By Elsa Stamatopoulou (1)
International Roma Day (8 April) is a day to celebrate Romani culture, history and language, and to raise awareness of the issues Romani people still face. It was officially declared in 1990 during the 4th World Romani Congress, in honour of the first major international meeting of Roma representatives, 7-12 April 1971, in Orpington near London, UK.
Many of the 10-12 million Roma in Europe still suffer from poverty and exclusion. The existence of widespread anti-Gypsyism reinforces and aggravates their economic and social deprivation. These inequalities persist despite ongoing efforts at national, European, and international level to tackle anti-Roma and anti-Traveller prejudice, discrimination and crimes.(2) The new Council of Europe Strategic Action Plan for Roma and Traveller Inclusion (2020-2025) and the EU’s post-2020 Roma Strategy aim to promote and protect the human rights of Roma and Travellers in Europe, to combat anti-Gypsyism and discrimination, and to foster their social inclusion.(3)
Around one million Romani are estimated to live in the USA, often living in social invisibility.
The human rights approach to any issue, including the situation of Roma people: a) Underlines that human rights (civil, cultural, economic, political, social) are intercomplementary, interdependent and interrelated. For example, Roma people’s freedom of expression is intimately linked to their right to education and to health, including or especially in Covid-19 times. b) Provides specificity based on international human rights law, namely the various global treaties that are in fact quasi-universally ratified by states; for example the Convention on the Elimination of All Forms of Racial Discrimination or the International Covenant on Civil and Political Rights or the Convention on the Rights of the Child are extremely relevant for Roma people. c) Brings in the fundamental norm of non-discrimination and equality in all circumstances. For example, it begs the question whether Roma issues are given adequate attention in a specific educational context, such as the university? d) Places emphasis on participation, in this case, the participation of Roma people, in decision-making regarding relevant laws, policies and projects concerning them.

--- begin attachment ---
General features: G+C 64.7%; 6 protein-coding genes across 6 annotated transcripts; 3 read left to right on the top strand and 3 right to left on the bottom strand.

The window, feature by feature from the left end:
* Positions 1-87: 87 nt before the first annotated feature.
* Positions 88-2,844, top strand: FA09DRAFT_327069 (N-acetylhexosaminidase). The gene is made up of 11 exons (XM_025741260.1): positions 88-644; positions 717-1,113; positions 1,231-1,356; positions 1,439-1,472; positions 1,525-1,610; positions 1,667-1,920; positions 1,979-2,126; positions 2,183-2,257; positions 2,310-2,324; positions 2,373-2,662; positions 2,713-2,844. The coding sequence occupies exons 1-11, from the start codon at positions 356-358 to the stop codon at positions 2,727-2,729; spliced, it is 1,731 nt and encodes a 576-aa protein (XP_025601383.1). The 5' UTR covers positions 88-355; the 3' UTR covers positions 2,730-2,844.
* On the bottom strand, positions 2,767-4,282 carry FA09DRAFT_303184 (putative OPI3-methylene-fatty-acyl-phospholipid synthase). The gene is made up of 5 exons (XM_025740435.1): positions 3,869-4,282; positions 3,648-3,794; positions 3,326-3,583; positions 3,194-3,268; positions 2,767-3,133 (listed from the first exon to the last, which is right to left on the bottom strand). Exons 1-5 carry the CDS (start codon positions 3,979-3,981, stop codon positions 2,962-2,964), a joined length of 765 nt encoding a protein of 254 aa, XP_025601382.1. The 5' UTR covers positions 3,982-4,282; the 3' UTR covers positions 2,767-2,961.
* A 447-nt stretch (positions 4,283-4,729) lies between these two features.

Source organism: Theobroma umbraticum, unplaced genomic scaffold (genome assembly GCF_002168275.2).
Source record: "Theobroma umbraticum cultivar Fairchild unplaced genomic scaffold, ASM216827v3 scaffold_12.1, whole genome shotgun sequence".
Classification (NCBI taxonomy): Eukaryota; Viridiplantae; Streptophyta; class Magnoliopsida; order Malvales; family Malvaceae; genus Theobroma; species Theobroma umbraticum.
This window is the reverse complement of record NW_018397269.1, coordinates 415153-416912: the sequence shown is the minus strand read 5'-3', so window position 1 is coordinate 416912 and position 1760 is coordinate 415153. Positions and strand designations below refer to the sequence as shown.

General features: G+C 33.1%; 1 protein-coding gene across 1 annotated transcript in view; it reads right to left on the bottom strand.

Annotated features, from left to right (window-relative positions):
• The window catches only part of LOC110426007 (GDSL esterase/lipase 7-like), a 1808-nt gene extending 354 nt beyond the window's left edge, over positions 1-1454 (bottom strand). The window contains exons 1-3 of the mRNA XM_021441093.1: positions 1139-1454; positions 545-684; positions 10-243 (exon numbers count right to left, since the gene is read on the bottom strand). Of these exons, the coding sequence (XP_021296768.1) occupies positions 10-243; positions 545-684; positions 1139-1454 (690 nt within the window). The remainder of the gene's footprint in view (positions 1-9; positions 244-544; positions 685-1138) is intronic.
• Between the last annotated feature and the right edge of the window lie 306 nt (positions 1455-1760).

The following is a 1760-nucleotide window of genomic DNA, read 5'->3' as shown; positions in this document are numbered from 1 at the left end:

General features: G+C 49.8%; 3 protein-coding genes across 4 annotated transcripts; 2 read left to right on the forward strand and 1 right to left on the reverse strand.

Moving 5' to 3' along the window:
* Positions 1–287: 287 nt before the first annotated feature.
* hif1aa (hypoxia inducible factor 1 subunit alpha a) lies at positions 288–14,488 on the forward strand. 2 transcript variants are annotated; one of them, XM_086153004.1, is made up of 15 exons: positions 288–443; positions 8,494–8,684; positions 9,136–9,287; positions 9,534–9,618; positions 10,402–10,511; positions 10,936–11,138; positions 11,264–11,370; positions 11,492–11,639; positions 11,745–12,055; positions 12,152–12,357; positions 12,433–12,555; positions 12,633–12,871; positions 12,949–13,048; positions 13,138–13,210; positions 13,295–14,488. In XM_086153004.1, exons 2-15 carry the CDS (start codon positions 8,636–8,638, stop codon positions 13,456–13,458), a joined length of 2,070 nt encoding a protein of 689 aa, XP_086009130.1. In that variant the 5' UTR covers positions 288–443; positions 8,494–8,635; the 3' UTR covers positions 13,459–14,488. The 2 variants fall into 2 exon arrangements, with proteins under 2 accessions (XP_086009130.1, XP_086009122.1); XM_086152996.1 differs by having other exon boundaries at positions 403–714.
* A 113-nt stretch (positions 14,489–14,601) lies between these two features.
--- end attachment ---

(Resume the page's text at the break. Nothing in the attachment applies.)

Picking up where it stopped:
Roma Day is also a celebration of the Roma’s multiple contributions to our culture and diversity, their extraordinary artistic expressions in music, design, other arts and elsewhere. I am proud that our University has embraced the Roma Peoples Project in the Center for Justice
. I have been privileged to accompany the Project and its extraordinary Founder and Coordinator, Cristiana Grigore, from the beginning. The Roma Peoples Project spotlights Roma peoples and expands Roma studies by examining topics such as identity and stigma, mobility and displacement, and archival research and digital scholarship.
Within the context of our efforts for diversity in academia in recent times, International Roma Day 2021 reminds us again that we, at Columbia University, should also follow the human rights approach and not only continue, but strengthen our efforts and create positive spaces of support, solidarity, research and learning for the Roma and others about Roma issues. The Roma are, after all, our fellow travelers in the struggles for human rights.
The International Roma Conference for the 50th anniversary since the first major international meeting of Roma representatives, in 1971 in England, will take place in Greece, under the aegis of the President of Greece (8-9 April, 20-21 June and 14-15 September 2021).(4)
(1) The author is Director of the Indigenous Peoples’ Rights Program at the Institute for the Study of Human Rights and Advisor to the Roma Peoples Project at Columbia University.
(2) April 2020, Joint Statement by Marija Pejčinović Burić, Council of Europe Secretary General, and Helena Dalli, European Commissioner for Equality